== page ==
Daily Tip July 2: Making Matching Freeform Earrings

By on July 1, 2010
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Daily Wire Jewelry Making Tip
July 2, 2010


I have been doing some freeform wired earrings lately. I have tons of fun with the first one and always agonize over getting the second one to match! Is that just the nature of the beast when doing freeform work, or is there a trick I’m not aware of? Also, is 20-gauge the best for earring wires?

-Val in Manitowish Waters, Wisconsin


Making your own ear wires is an important skill for wire artists to have–and if you’re having an “uninspired” day, you can just make a large batch of ear wires in the metals you work with, and definitely still count that as a work day! So, let’s make sure we’re on the same page. Freeform means “an asymmetrical shape or design, not conforming to conventional rules of composition,” so by definition, a “freeform pair” is not going to match perfectly. If the two forms did, they would no longer be freeform, but symmetrical.

The best way I know to make earrings match, is to make them both at the same time, performing one or two steps on one and then on the other, progressing until they are finished. Yes, freeform earrings are more difficult to match; however that is the beauty of freeform style! It is a challenge to your skills, especially if you are making mirror images (one left and one right). If the earrings are labeled freeform, it should be a notice to the customer that they will not match. Besides, earrings are worn on different sides of one’s head, so they are not both fully seen at the same time.

As far as the gauge of wire used to make ear wires, it totally up to both you and your customer. Most traditional wire jewelry designers use 21-gauge. You could make pairs in both 20 and 21-gauge and give your customer the choice, as some may have larger ear piercings than others.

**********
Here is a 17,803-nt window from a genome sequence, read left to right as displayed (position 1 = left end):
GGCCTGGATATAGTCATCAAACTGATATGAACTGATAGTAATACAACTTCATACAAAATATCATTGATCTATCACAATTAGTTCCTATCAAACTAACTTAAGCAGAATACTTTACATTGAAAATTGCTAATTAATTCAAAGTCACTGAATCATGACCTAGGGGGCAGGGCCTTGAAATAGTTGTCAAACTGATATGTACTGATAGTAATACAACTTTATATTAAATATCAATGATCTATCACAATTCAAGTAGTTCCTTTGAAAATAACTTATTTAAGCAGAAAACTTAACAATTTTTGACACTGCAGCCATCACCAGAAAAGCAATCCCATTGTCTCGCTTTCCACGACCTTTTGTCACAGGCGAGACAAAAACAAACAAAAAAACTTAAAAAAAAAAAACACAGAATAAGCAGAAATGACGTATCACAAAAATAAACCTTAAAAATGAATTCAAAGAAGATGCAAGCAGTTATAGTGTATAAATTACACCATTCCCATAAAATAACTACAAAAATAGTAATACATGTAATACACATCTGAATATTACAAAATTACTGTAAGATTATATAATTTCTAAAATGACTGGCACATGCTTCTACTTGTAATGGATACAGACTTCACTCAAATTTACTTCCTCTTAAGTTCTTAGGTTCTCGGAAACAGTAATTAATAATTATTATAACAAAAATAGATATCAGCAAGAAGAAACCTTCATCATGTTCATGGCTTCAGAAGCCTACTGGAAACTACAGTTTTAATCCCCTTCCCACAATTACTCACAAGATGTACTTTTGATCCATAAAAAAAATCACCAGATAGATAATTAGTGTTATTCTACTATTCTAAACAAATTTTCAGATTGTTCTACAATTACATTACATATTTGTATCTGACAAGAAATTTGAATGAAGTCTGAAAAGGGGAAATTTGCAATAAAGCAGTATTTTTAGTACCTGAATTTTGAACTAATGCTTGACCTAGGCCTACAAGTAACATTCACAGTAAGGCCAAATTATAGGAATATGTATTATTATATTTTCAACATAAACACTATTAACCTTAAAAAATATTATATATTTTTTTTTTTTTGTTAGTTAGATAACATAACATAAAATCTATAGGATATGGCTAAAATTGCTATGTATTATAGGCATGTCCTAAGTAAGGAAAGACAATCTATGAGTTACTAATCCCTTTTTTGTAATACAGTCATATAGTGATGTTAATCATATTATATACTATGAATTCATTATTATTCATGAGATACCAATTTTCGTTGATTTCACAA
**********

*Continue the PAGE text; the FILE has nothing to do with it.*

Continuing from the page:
Answer contributed by Dale "Cougar" Armstrong

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  1. avatar

    Jane Elizabeth

    July 2, 2010 at 7:36 am

    Val, fellow Wisconsinite! When working with ear rings I always follow Dale’s advise “do one or two steps on the first ear ring then repeat those on the second ear ring”. I tend to reverse things easily when I do not follow Dale’s simply rule. Good luck!

  2. avatar


    July 2, 2010 at 7:36 am

    For a long time I bought cheap ear wires at local chain craft shops, but would get embarrassed when they invariably broke and my customer lost an earring. I would always replace it, which cost me way more than the earwire.
    Now, I use a cute little gadget called an EZ Earring Earwire Jig. It is not too expensive, and I can custom make earwires that match out of Sterling, Gold Filled or Copper. Hopefully, Wire Sculpture can carry them. There are many other jigs out there, but this one makes nice ones. I know it is not “free form”, but it is close enough for me, who does free form almost exclusively, mostly using jigs for only this, and making figure 8 loops.

  3. avatar


    July 2, 2010 at 8:45 am

    Thanks, Dale, for telling us to use 21ga for earwires, I was never sure & used both 20 & 21. Guess that’s why some customers complained.

  4. avatar

    Cynthia Callard

    July 2, 2010 at 11:28 am

    If you really need/want to have both earrings matching try using a jig with removable pins to bend/form your wire over. They are sold under various names in various sizes but wig jig seems to be popular. This is a worth while investment and you should be able to obtain one at your bead station or order it over the internet.
    It also helps with intricate shapes for base wire bending. Not free form unless you make it so.
    Good luck.

  5. avatar

    Cindy Sue Causey

    July 4, 2010 at 11:11 am

    While playing over at Etsy, I’ve looked at what people have bought along the way.. Even very simple earrings that could easily be symmetrical but definitely are not still sell.. Upon first noticing, immediately came to Mind that being visually asymmetrical lets people know they really are buying handmade.. :D

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